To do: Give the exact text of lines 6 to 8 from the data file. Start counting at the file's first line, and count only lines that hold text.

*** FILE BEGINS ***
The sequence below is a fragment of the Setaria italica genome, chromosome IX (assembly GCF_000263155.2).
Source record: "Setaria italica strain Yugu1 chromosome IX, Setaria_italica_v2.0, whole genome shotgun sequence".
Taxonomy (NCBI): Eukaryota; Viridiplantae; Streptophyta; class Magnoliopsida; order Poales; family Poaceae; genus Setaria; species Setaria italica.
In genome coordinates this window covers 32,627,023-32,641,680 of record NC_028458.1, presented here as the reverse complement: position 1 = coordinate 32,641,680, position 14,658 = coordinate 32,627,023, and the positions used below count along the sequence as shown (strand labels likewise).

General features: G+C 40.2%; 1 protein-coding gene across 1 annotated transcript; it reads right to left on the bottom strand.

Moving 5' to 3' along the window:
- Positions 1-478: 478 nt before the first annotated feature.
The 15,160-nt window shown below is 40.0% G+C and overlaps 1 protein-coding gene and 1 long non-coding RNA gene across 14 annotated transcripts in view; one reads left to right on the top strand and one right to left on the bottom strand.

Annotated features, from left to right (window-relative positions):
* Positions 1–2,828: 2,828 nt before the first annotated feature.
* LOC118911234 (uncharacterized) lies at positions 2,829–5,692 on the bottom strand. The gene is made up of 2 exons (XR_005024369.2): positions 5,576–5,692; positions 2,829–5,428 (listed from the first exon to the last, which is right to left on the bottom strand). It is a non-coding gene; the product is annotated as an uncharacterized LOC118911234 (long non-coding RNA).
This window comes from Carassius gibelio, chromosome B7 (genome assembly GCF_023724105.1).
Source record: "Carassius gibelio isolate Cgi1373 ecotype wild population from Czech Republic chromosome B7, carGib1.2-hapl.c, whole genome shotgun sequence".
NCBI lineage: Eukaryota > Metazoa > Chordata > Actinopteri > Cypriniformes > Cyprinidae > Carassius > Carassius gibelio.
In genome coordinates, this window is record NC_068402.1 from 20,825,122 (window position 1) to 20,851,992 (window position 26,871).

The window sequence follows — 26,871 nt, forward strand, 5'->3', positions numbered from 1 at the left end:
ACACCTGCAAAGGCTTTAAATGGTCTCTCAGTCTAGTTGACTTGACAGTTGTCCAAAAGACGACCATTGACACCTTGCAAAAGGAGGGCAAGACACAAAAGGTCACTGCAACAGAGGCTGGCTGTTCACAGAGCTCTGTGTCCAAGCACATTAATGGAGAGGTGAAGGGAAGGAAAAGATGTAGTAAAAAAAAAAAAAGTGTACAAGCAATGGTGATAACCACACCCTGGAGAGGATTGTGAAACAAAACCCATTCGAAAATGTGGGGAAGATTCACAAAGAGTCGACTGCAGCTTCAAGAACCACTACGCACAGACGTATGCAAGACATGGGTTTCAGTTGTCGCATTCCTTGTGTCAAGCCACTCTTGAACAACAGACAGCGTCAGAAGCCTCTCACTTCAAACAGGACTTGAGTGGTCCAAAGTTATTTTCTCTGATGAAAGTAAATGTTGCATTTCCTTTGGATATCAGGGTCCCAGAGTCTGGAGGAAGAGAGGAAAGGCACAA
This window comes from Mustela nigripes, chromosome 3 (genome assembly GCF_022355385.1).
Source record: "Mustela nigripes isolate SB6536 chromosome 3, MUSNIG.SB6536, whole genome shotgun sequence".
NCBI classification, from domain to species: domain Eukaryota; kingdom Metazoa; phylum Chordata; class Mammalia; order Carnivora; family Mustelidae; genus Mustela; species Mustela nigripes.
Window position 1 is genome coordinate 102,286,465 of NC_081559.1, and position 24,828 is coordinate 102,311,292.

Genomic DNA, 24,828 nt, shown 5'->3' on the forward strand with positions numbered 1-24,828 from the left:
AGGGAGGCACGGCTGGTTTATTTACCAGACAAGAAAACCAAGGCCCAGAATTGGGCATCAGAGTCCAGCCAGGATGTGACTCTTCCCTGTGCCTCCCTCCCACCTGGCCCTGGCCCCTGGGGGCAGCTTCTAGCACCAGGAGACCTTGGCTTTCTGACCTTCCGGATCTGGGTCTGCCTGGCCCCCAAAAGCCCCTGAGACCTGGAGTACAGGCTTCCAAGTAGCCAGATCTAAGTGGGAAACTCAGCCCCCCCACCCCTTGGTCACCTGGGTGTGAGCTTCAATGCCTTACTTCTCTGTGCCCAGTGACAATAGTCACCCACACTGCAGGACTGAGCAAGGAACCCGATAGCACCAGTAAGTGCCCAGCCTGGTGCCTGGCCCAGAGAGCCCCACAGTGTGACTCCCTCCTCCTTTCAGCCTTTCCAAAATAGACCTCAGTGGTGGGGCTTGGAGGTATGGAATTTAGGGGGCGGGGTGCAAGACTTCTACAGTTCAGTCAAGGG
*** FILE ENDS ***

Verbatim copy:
Moving 5' to 3' along the window:
- Positions 1-478: 478 nt before the first annotated feature.
The 15,160-nt window shown below is 40.0% G+C and overlaps 1 protein-coding gene and 1 long non-coding RNA gene across 14 annotated transcripts in view; one reads left to right on the top strand and one right to left on the bottom strand.